(But, ok, admittedly my comparison between blog posts and commenting culture and seminar talk rules is not the best and breaks down in lots of ways.)

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    tf

    March 25, 2010 at 10:07 pm

  39. A few comments to various folks:

    1. You’d think that I recommended refraining from pointed criticism. I didn’t say that at all. Rather, my argument is about management of talks. I think criticism is better when you’ve allowed people to make their basic points, rather than endlessly interrupt them. My sense is that “econ rules” are specific to econ. Other fields, often technical ones like math, use different talk rules. This makes me suspect that interruptions are culturally specific to economics, not a required practice for producing quality work.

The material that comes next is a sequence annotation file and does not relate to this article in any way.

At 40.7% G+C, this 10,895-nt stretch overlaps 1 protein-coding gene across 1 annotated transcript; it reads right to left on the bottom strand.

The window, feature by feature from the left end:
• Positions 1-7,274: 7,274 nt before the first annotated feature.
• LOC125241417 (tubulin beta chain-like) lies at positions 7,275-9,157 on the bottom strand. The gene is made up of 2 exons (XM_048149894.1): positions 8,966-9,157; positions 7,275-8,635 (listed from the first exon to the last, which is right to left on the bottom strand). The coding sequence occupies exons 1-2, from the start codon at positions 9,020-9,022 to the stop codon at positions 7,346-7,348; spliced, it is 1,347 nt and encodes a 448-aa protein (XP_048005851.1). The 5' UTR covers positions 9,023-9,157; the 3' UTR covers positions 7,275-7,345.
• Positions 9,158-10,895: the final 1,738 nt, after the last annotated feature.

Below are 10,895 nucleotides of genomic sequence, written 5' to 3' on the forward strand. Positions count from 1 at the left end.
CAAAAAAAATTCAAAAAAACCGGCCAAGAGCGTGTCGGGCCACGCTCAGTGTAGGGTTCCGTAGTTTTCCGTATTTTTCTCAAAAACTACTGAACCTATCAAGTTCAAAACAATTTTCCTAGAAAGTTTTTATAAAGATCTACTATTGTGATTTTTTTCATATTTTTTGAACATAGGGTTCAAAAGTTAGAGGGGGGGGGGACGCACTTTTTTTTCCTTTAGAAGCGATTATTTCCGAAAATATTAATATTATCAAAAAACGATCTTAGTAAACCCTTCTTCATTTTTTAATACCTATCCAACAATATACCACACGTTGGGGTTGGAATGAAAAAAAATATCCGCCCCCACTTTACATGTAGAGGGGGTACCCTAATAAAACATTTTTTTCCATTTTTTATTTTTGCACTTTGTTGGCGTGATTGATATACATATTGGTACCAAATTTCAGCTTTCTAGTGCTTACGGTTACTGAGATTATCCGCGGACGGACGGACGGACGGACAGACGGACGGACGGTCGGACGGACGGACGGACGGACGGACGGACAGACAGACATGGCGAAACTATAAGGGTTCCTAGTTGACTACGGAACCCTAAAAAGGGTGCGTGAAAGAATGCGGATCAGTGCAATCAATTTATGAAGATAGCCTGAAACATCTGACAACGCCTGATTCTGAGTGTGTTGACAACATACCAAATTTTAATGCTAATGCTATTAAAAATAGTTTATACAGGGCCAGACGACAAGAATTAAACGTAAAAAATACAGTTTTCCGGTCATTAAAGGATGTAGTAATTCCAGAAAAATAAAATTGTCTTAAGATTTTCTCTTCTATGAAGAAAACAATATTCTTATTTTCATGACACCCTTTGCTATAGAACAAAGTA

2. To Ezra: I never said anything about computer science, which is fundamentally different than math. CS is engeineering, math, stats, logic, and stats all rolled into one. It’s also a super fast field, which incentivizes “quick and dirty” talks and publications. Math is purely about deductive proof. Period. Pick up a copy of the Bulletin of the AMS and you will see it is 99% proofs. As “yes,” notes the talk rules are different in math. When I was a math student, “overview” talks were almost never interrupted. Workshop talks were designed to vet proofs, which means literally checking every step of a proof. But the tenor tends to be different. You don’t see the inane practice of econ talks. Unless the person is a complete novice or they say something crazy, you let them at least sketch the proof before arguing over details. People in math are crazy, but they’ll at least wait to see what the argument is. The no-holds intense criticism of works in progress is usually reserved for small, private sessions.